W3C home > Mailing lists > Public > public-html-comments@w3.org > January 2008

RE: BOCU-1, SCSU, etc.

From: Brian Smith <brian@briansmith.org>
Date: Tue, 29 Jan 2008 08:28:39 -0800
To: <public-html-comments@w3.org>
Message-ID: <000701c86294$01baa470$0501a8c0@T60>

Henri Sivonen wrote:
> My understanding is that HTML 5 bans these post-UTF-8 
> second-system Unicode encodings no matter where you might 
> declare the use.

It is in section 3.7.5 (the META element), and not in section 8 (The
HTML Syntax), and the reference to section 3.7.5 in section 8 says that
the restrictions apply (only) in a (<META>) character encoding
declaration. So, it seems the real issue is just clarifying the text in to indicate that those restrictions apply only when the META
charset override mechanism is being used.

> Brian Smith wrote:
> > Not all applications that use HTML are general purpose web 
> > browsers.  

> The purpose of the HTML 5 spec is to improve interoperability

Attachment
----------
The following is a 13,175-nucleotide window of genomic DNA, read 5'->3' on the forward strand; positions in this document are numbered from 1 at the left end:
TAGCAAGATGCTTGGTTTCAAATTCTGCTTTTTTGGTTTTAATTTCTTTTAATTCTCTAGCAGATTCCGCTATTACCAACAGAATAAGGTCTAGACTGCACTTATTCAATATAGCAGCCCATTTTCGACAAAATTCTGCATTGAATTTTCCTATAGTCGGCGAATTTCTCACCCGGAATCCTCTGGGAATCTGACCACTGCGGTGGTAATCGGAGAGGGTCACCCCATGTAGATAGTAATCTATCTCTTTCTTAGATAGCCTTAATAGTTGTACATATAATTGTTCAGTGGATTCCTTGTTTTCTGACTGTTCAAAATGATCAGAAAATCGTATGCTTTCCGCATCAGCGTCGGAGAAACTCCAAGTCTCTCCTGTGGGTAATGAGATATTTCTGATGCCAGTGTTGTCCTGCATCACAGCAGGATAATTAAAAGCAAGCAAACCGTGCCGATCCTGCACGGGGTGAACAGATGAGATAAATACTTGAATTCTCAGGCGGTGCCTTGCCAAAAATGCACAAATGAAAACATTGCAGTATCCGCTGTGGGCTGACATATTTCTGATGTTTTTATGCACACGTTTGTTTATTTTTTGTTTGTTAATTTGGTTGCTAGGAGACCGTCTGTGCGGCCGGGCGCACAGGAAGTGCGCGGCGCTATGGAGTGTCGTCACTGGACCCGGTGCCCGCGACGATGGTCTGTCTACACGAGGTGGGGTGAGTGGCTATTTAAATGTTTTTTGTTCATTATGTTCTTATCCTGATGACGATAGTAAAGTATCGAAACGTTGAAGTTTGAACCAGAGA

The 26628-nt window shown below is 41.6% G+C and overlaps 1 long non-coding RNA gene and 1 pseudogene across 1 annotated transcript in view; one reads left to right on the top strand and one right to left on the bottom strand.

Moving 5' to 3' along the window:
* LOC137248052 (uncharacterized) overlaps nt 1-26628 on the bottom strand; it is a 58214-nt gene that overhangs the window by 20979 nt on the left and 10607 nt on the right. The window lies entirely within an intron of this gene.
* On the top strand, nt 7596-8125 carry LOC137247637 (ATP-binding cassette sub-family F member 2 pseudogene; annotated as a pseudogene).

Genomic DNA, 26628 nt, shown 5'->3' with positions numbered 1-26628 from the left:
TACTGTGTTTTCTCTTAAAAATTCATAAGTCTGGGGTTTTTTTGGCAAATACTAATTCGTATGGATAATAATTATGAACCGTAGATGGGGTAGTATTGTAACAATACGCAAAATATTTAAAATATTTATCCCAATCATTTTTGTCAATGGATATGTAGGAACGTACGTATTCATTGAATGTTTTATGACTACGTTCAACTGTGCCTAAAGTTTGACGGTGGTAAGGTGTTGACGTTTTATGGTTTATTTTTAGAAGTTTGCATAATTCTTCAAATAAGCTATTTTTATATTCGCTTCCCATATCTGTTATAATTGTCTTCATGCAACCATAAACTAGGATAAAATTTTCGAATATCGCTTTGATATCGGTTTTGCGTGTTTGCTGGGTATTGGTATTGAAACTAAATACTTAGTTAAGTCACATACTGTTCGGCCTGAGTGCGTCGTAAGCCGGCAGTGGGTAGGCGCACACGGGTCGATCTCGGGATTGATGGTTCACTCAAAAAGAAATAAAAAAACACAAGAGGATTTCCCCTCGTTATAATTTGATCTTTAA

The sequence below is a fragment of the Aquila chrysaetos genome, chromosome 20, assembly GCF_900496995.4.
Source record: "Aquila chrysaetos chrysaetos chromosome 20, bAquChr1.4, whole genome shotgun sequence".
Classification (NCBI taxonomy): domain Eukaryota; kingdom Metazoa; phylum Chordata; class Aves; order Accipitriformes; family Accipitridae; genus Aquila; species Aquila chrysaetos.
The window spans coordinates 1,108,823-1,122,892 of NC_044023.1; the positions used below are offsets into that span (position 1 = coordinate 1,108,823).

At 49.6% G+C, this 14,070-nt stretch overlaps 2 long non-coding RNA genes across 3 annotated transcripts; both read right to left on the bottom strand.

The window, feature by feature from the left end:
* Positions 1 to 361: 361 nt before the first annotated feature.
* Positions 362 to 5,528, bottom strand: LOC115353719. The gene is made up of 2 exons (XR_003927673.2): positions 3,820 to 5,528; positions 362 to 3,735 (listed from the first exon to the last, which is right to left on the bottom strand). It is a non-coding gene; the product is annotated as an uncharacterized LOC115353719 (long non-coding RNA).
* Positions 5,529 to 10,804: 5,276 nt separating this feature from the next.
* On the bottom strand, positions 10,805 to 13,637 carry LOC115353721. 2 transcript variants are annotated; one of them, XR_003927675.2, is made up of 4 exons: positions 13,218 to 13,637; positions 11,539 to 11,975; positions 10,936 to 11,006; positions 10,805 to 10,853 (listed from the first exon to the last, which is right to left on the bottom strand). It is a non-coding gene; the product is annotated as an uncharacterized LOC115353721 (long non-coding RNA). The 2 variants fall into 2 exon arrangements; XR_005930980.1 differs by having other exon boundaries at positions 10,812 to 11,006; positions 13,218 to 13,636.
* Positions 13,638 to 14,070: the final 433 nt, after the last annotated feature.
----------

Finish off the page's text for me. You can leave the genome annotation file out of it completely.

> between Web browsers as used with content and Web apps 
> published on the one public Web. The normative language in 
> the spec is concerned with publishing and consuming content 
> and apps on the Web. The purpose of the spec isn't to lower 
> the R&D cost of private and proprietary systems by producing 
> reusable bits.

Then why doesn't the specification list the encodings that conformant
web browsers are required to support, instead of listing the encodings
that document authors are forbidden from using.

> Clearly, such a device cannot host a useful HTML 5-enabled 
> Web browser (only a thing display client like Opera Mini), so 
> the point is moot as far as HTML 5 goes.

I don't think the charter intends the specification to only apply to web
browsers. In fact, many parts of the specification already acknowledge
that HTML 5 will be used in applications other than web browsers, and
provide some provisions for doing so.

> > Even after Unicode and the UTF encodings, new encodings are still 
> > being created.
> Deploying such encodings on the public network is a 
> colossally bad idea. (My own nation has engaged in this folly 
> with ISO-8859-15, so I've seen the bad consequences at home, too.)

That is exactly my point. If the intention is that BOCU-1 should be
prohibited, then shouldn't ISO-8859-15 be prohibited for the same
reason? Why one and not the other?

Anyway, I am pretty sure that the restriction against BOCU and similar
encodings is just to make it possible to correctly parse the <META>
charset override, not to prevent their use altogether. The language just
needs to be made clearer. 

- Brian
Received on Tuesday, 29 January 2008 16:28:53 UTC

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